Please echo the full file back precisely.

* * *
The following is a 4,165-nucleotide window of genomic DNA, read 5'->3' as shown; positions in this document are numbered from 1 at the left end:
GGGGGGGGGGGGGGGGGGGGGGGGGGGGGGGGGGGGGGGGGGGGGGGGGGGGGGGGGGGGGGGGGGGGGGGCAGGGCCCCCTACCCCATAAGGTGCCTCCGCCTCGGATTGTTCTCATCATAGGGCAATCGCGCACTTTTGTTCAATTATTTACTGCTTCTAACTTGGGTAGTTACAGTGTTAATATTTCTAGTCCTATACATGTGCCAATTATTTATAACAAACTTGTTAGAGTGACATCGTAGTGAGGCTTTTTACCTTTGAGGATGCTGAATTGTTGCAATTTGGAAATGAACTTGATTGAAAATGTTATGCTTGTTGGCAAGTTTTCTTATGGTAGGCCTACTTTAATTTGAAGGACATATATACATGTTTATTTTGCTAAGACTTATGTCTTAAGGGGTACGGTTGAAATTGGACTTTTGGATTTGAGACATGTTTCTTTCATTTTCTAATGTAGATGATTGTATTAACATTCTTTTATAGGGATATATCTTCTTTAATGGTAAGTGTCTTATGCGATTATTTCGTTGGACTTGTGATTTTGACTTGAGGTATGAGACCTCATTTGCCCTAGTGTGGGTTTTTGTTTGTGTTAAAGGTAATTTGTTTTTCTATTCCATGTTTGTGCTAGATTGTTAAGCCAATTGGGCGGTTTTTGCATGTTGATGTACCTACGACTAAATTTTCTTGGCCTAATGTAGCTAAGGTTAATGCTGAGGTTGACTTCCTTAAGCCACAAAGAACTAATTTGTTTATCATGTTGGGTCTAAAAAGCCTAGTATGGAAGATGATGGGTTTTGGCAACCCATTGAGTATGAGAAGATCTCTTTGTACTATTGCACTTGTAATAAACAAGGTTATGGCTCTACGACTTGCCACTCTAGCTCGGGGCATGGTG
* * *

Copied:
The following is a 4,165-nucleotide window of genomic DNA, read 5'->3' as shown; positions in this document are numbered from 1 at the left end:
GGGGGGGGGGGGGGGGGGGGGGGGGGGGGGGGGGGGGGGGGGGGGGGGGGGGGGGGGGGGGGGGGGGGGGGCAGGGCCCCCTACCCCATAAGGTGCCTCCGCCTCGGATTGTTCTCATCATAGGGCAATCGCGCACTTTTGTTCAATTATTTACTGCTTCTAACTTGGGTAGTTACAGTGTTAATATTTCTAGTCCTATACATGTGCCAATTATTTATAACAAACTTGTTAGAGTGACATCGTAGTGAGGCTTTTTACCTTTGAGGATGCTGAATTGTTGCAATTTGGAAATGAACTTGATTGAAAATGTTATGCTTGTTGGCAAGTTTTCTTATGGTAGGCCTACTTTAATTTGAAGGACATATATACATGTTTATTTTGCTAAGACTTATGTCTTAAGGGGTACGGTTGAAATTGGACTTTTGGATTTGAGACATGTTTCTTTCATTTTCTAATGTAGATGATTGTATTAACATTCTTTTATAGGGATATATCTTCTTTAATGGTAAGTGTCTTATGCGATTATTTCGTTGGACTTGTGATTTTGACTTGAGGTATGAGACCTCATTTGCCCTAGTGTGGGTTTTTGTTTGTGTTAAAGGTAATTTGTTTTTCTATTCCATGTTTGTGCTAGATTGTTAAGCCAATTGGGCGGTTTTTGCATGTTGATGTACCTACGACTAAATTTTCTTGGCCTAATGTAGCTAAGGTTAATGCTGAGGTTGACTTCCTTAAGCCACAAAGAACTAATTTGTTTATCATGTTGGGTCTAAAAAGCCTAGTATGGAAGATGATGGGTTTTGGCAACCCATTGAGTATGAGAAGATCTCTTTGTACTATTGCACTTGTAATAAACAAGGTTATGGCTCTACGACTTGCCACTCTAGCTCGGGGCATGGTG